Citizen journalists and untrained bloggers are however often short on communication ethics and this makes a lot of the information shared online through social media platforms incredible and unreliable.
Our digital-first approach is to deliver credible news to the online audience as it breaks, then provide the explanatory and day-two journalism in the newspaper.
The direction we are taking is not unique to Daily Monitor. It is a direction the whole Nation Media Group (to which Daily Monitor, The EastAfrican, KFM and Dembe DM are subsidiaries in Uganda) is taking, and many other newspapers in the world are already walking in the same direction.
How different, if at all, will the ‘news business’ be from how Daily Monitor has been doing things in the past?
The fundamental difference that our readers will see is that our reporting in the newspaper will be more explanatory and investigative. Our major stories will be driven by enterprise journalism. Yes, you will see some of what has been published online in the newspaper for the record and for benefit of those who are not yet on the digital plane, but in time the three platforms will be different but complementary in terms of content. You will also see more multimedia content online and these links will be embedded in the print stories for easy reference.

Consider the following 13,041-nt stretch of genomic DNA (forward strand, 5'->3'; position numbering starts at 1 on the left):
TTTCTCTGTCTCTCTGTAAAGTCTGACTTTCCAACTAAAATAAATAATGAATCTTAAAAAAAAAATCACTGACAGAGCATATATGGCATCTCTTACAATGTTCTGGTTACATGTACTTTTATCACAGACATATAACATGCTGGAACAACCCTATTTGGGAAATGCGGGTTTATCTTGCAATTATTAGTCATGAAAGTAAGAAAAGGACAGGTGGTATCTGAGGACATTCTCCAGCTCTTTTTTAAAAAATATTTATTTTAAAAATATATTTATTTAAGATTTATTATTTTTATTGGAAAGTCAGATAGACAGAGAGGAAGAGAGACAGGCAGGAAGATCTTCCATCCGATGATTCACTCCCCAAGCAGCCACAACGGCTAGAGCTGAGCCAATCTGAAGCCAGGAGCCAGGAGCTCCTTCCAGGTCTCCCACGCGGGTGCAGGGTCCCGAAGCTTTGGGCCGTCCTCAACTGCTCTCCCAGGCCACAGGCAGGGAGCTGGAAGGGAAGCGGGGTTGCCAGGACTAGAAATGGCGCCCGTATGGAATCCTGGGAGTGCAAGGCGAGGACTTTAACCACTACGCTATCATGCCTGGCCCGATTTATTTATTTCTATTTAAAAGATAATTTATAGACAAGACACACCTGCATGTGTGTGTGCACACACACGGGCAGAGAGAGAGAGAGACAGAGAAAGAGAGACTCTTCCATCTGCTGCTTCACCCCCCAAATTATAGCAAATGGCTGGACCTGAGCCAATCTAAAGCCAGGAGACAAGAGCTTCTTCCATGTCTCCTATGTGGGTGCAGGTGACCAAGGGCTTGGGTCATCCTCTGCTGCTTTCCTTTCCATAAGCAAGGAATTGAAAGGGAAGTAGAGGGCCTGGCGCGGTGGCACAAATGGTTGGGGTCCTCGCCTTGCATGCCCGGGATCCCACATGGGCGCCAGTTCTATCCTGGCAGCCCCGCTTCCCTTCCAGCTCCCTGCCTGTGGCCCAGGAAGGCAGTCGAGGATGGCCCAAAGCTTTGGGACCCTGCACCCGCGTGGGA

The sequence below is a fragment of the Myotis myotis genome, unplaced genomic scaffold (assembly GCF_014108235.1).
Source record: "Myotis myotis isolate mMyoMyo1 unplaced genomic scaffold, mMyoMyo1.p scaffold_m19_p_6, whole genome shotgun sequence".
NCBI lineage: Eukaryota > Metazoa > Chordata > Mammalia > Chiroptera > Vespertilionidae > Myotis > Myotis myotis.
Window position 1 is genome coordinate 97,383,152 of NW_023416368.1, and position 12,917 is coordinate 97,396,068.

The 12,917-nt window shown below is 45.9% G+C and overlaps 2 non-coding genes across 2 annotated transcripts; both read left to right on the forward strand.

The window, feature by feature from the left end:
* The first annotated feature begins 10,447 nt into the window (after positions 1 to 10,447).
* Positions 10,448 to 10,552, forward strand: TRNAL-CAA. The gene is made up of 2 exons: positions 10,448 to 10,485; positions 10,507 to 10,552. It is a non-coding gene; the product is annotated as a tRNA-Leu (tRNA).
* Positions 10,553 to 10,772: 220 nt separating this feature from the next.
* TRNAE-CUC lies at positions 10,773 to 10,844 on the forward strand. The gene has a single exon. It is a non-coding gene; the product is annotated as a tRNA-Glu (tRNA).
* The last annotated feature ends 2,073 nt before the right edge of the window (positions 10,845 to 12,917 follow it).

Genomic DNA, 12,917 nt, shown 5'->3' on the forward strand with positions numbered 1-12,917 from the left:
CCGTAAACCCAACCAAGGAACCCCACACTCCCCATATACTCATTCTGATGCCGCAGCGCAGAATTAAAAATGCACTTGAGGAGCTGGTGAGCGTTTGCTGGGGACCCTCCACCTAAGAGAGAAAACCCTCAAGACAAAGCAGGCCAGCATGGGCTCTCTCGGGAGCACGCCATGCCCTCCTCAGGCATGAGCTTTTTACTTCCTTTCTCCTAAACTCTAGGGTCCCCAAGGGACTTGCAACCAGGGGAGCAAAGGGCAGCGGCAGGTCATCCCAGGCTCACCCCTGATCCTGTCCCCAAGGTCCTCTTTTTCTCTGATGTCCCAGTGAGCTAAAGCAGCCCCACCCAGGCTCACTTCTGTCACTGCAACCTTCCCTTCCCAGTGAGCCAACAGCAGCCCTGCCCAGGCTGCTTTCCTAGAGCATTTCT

Do you have the human resource to effect this digital-first strategy, considering Ugandan journalism schools, to a large extent, still teach the ‘analogue’ curriculum?
What we do has not changed. What has changed is how we do it. So I can say we do have the human resource that we are retooling towards delivering digital-first in the newsroom. A couple of trainings are lined up and one or two have already happened to impart new skills.
The team is enthusiastic and a lot of reporters are now bringing in multimedia content. It is still work in progress and we are confident a month or so down the road, we will have taken very significant steps.